Gowri V., E Dion, Athamaja, FM Piel, and Monteiro A (2019) Transgenerational inheritance of learned preferences for novel host plant odors in Bicyclus anynana butterflies. Evolution doi:10.1111/evo.13861

National University of Singapore

Related Evolution Articles:

Artificial evolution of an industry
A research team has taken a deep dive into the newly emerging domain of 'forward-looking' business strategies that show firms have far more ability to actively influence the future of their markets than once thought.
Paleontology: Experiments in evolution
A new find from Patagonia sheds light on the evolution of large predatory dinosaurs.
A window into evolution
The C4 cycle supercharges photosynthesis and evolved independently more than 62 times.
Is evolution predictable?
An international team of scientists working with Heliconius butterflies at the Smithsonian Tropical Research Institute (STRI) in Panama was faced with a mystery: how do pairs of unrelated butterflies from Peru to Costa Rica evolve nearly the same wing-color patterns over and over again?
Predicting evolution
A new method of 're-barcoding' DNA allows scientists to track rapid evolution in yeast.
Insect evolution: Insect evolution
Scientists at Ludwig-Maximilians-Universitaet (LMU) in Munich have shown that the incidence of midge and fly larvae in amber is far higher than previously thought.
Evolution of aesthetic dentistry
One of the main goals of dental treatment is to mimic teeth and design smiles in the most natural and aesthetic manner, based on the individual and specific needs of the patient.
An evolution in the understanding of evolution
In an open-source research paper, a UVA Engineering professor and her former Ph.D. student share a new, more accurate method for modeling evolutionary change.
Chemical evolution -- One-pot wonder
Before life, there was RNA: Scientists at Ludwig-Maximilians-Universitaet (LMU) in Munich show how the four different letters of this genetic alphabet could be created from simple precursor molecules on early Earth -- under the same environmental conditions.
Catching evolution in the act
Researchers have produced some of the first evidence that shows that artificial selection and natural selection act on the same genes, a hypothesis predicted by Charles Darwin in 1859.
More Evolution News and Evolution Current Events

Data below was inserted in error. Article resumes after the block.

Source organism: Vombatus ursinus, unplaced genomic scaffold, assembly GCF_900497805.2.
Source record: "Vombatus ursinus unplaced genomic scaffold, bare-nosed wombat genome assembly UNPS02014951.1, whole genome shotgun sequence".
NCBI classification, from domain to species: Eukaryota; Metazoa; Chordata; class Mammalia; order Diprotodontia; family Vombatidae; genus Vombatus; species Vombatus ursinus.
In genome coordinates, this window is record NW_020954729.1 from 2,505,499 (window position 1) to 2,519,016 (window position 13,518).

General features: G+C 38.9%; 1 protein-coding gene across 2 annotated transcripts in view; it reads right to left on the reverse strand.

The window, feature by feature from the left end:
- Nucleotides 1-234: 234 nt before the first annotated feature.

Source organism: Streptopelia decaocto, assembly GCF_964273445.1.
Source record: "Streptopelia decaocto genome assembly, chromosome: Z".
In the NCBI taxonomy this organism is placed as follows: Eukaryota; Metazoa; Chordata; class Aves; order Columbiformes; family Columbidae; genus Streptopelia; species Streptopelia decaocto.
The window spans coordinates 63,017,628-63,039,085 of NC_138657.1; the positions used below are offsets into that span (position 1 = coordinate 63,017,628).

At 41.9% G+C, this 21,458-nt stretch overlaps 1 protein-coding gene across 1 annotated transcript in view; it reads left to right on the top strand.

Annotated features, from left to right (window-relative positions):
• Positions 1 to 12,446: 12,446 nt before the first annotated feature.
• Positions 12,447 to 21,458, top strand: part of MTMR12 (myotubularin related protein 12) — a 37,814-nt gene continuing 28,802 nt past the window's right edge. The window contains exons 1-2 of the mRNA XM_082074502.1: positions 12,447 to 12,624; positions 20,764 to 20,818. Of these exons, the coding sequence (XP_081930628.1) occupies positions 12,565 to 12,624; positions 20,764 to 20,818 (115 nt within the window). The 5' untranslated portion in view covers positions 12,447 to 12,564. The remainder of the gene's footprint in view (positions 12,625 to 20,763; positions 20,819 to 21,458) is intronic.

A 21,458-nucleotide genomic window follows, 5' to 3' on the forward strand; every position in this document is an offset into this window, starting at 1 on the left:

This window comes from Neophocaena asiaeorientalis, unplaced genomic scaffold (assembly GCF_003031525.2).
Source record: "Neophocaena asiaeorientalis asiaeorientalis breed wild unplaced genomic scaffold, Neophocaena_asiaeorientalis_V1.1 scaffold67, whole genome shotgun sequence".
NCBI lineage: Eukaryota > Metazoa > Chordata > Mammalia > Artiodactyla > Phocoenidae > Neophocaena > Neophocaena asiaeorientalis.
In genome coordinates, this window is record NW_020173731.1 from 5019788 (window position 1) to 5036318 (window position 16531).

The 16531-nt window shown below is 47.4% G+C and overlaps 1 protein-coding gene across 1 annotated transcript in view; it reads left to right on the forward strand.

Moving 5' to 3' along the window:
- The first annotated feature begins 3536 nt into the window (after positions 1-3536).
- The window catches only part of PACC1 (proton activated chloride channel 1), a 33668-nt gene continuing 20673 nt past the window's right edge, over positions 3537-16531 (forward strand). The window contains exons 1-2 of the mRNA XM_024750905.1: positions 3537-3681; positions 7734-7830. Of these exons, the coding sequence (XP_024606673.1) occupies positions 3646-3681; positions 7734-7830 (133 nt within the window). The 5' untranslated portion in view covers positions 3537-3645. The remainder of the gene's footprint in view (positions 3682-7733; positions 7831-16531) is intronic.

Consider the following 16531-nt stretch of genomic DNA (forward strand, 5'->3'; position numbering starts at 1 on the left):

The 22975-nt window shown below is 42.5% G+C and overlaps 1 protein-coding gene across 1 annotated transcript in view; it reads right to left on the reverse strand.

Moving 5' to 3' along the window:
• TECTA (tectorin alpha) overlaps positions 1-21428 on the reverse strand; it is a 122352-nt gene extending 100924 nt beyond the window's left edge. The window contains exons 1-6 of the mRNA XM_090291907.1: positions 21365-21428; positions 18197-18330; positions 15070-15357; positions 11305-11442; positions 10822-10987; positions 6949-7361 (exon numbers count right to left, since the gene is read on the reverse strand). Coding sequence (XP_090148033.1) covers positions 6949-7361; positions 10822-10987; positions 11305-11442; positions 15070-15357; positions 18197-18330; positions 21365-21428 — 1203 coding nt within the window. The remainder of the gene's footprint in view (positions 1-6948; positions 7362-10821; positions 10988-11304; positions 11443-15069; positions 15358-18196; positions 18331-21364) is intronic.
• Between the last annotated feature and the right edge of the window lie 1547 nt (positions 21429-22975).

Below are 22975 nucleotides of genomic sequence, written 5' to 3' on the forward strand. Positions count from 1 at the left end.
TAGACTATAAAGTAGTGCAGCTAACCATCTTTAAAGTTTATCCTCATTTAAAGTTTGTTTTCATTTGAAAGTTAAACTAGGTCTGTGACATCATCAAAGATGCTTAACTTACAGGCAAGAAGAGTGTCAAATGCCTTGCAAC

Trending Science News

Current Coronavirus (COVID-19) News

Top Science Podcasts

We have hand picked the top science podcasts of 2020.
Now Playing: TED Radio Hour

Climate Mindset
In the past few months, human beings have come together to fight a global threat. This hour, TED speakers explore how our response can be the catalyst to fight another global crisis: climate change. Guests include political strategist Tom Rivett-Carnac, diplomat Christiana Figueres, climate justice activist Xiye Bastida, and writer, illustrator, and artist Oliver Jeffers.
Now Playing: Science for the People

#562 Superbug to Bedside
By now we're all good and scared about antibiotic resistance, one of the many things coming to get us all. But there's good news, sort of. News antibiotics are coming out! How do they get tested? What does that kind of a trial look like and how does it happen? Host Bethany Brookeshire talks with Matt McCarthy, author of "Superbugs: The Race to Stop an Epidemic", about the ins and outs of testing a new antibiotic in the hospital.
Now Playing: Radiolab

Speedy Beet
There are few musical moments more well-worn than the first four notes of Beethoven's Fifth Symphony. But in this short, we find out that Beethoven might have made a last-ditch effort to keep his music from ever feeling familiar, to keep pushing his listeners to a kind of psychological limit. Big thanks to our Brooklyn Philharmonic musicians: Deborah Buck and Suzy Perelman on violin, Arash Amini on cello, and Ah Ling Neu on viola. And check out The First Four Notes, Matthew Guerrieri's book on Beethoven's Fifth. Support Radiolab today at Radiolab.org/donate.